Her words made me sad. I’m not sure if, with the new USA-Cuba diplomatic initiatives, the Canseco family has reconnected. I’m hoping so.


The Rose Bowl is my favorite annual sports event.  New Year’s Day in Pasadena is a sublime sports experience, aesthetically and competitively. But as a columnist, it was not my favorite event to cover. That would be the Super Bowl, which is the country’s most-watched sporting event and also the craziest to cover, thanks to the sponsorship circus it has become and the relentless hype drum pounded by the NFL.  I knew that whatever I wrote would draw readers’ interest.

Thus, I doggedly plowed through Media Day, where cable television “reporters” from MTV or the SyFy channel wearing costumes vie to throw out the first stupid questions of the week and always succeed. Early on, the zoolike atmosphere frustrated me. Then I realized that covering the Super Bowl was really not about journalism. It was a business transaction between the NFL (which used football to sell advertisers’ products) and those of us in the media (which used stories about the Super Bowl to sell advertisements on their broadcasts or websites or newspaper pages). Once I accepted that fact, I could relax and roll with it by finding off-the-beaten path angles that didn’t involve interviewing a nose tackle.

Fireworks explode over a colorful Super Bowl 50 halftime show in Levi’s Stadium in Santa Clara, Calif., on Sunday, Feb. 7, 2016. (Jim Gensheimer/Bay Area News Group Archives) 

One example: Before Super Bowl XXII in San Diego, I visited Tijuana to talk with a bullfighter there who had also played some football wide receiver at his high school. He told me that football was far tougher than bullfighting because (A) there’s only one bull as opposed to 11 tacklers and (B) bulls never blindside you.

Another example: At Super Bowl XXXV in Tampa, renowned for having the most strip clubs per capita of any American city,  I decided to visit one and get some predictions from the dancers. (They also told me which players had visited their club.) The matchup that year was Ravens vs. Giants.  A performer named Dawn told me she was sure the Giants would win.

“But that’s because I’m anti-Trent Dilfer,” she said, referring to the Ravens’ quarterback. “We trained him here when he was with the Buccaneers and then he goes off and takes another team to the Super Bowl.”

Nothing is more bitter than a bitter stripper football analyst. And of course, Dawn was nakedly wrong. Dilfer and the Ravens did win. I eagerly covered more than 30 other Super Bowls, none more enjoyable than Super Bowl 50 in Santa Clara. That day, I put down the top on my convertible and took surface streets to Levi’s Stadium with absolutely no traffic issues or tie-ups. That’s a story my grandchildren will never believe.


Australian 4 X 200 Relay team jumps into the pool to acknowledge the hometown crowd’s applause after they set a new world record and winning the gold medal on Tuesday September 19, 2000 at the Summer Olympics in Sydney, Australia. Left to right, Todd Pearson, Michael Klim, Ian Thorpe, and William Kirby. 

I pulled off the best scam of all time in 1987 when I convinced my newspaper’s bean counters that I should be sent to Perth for the America’s Cup yacht races. Then and now, there aren’t a ton of yacht racing fans in the Bay Area.

However, my pitch was this: At a slow time of year (February), our readers would glom onto the brave story about USA skipper Dennis Conner’s attempt to wrest back the America’s Cup from the Australians who had defeated Conner four years earlier–the first-ever defeat for the United States in the Cup competition.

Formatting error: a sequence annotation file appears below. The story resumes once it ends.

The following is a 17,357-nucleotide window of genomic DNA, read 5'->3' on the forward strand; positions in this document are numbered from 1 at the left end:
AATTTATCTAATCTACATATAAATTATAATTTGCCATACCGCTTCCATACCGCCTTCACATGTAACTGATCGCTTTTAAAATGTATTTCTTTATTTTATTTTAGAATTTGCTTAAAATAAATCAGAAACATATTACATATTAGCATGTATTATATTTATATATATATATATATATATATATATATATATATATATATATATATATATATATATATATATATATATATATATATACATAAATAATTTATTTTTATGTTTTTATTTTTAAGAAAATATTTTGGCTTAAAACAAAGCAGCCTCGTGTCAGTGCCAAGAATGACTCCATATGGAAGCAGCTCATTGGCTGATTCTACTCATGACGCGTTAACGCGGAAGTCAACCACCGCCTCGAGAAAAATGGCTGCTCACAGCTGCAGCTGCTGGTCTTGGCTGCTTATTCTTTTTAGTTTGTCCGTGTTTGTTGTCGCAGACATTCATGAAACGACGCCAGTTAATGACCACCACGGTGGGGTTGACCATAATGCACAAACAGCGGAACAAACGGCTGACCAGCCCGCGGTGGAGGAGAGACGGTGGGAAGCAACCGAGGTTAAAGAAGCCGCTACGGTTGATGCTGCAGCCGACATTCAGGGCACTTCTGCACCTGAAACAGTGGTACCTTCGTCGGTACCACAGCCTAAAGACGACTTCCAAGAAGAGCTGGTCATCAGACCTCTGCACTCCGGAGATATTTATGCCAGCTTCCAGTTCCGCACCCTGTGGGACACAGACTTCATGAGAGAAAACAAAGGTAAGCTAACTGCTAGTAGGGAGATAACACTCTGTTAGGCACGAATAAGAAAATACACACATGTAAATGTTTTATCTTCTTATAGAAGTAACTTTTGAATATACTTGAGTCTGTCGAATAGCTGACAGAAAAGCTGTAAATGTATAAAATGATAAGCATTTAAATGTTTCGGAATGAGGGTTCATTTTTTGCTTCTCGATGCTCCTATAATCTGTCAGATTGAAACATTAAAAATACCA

My ulterior motive, of course, was to get to Australia. I’d always been fascinated by the country and wanted to see it in person. Much to my shock, the bosses bought my pitch. And I was off to the West Coast of Oz. It didn’t disappoint. Neither did the event. Because of the time difference, my daily deadline was 1 p.m., so after covering each race in the morning, I filed my copy and could spend the rest of the day drinking beer and/or going to the beach.

Conner wound up sweeping the Aussies and I ended up having a blast. The story angles kept rolling in. One day there was a bomb threat on the water during the race, which made no sense. Another day, singer Jimmy Buffett showed up on Conner’s dock, which made perfect sense. On one off day, I visited park where you could hold a koala (they’re not cuddly). Australia is a sports-loving country where Americans are mostly loved. When the 2000 Olympics were awarded to Sydney, I couldn’t wait to return.

Those Games were also a kick. The Aussie sense of humor showed itself in the Opening Ceremonies, which featured a tribute to outlaw Ned Kelly and a “lawn mower dance.” I took a train to Canberra though herds of kangaroos to cover a soccer game, then dove into the many performance-enhancing substance abuse rumors that dominated those Games. Most famously, the rumors involved USA sprinter Marian Jones. One morning at my hotel, I woke up to find a news conference taking place downstairs that involved an “expert” who debunked any notion that Jones was juicing. That was the first time I met Victor Conte, who would later become Barry Bonds’ cream and clear provider. Jones was later stripped of her five Sydney medals after admitting to steroid use.

Mainly, I just enjoyed the Aussie days and nights, feeling fortunate to be there for the nation’s biggest moments in the sun. New Orleans is my favorite American road city and Sydney tops that. I’d go back anytime. If only they’d move the Rose Bowl game Down Under.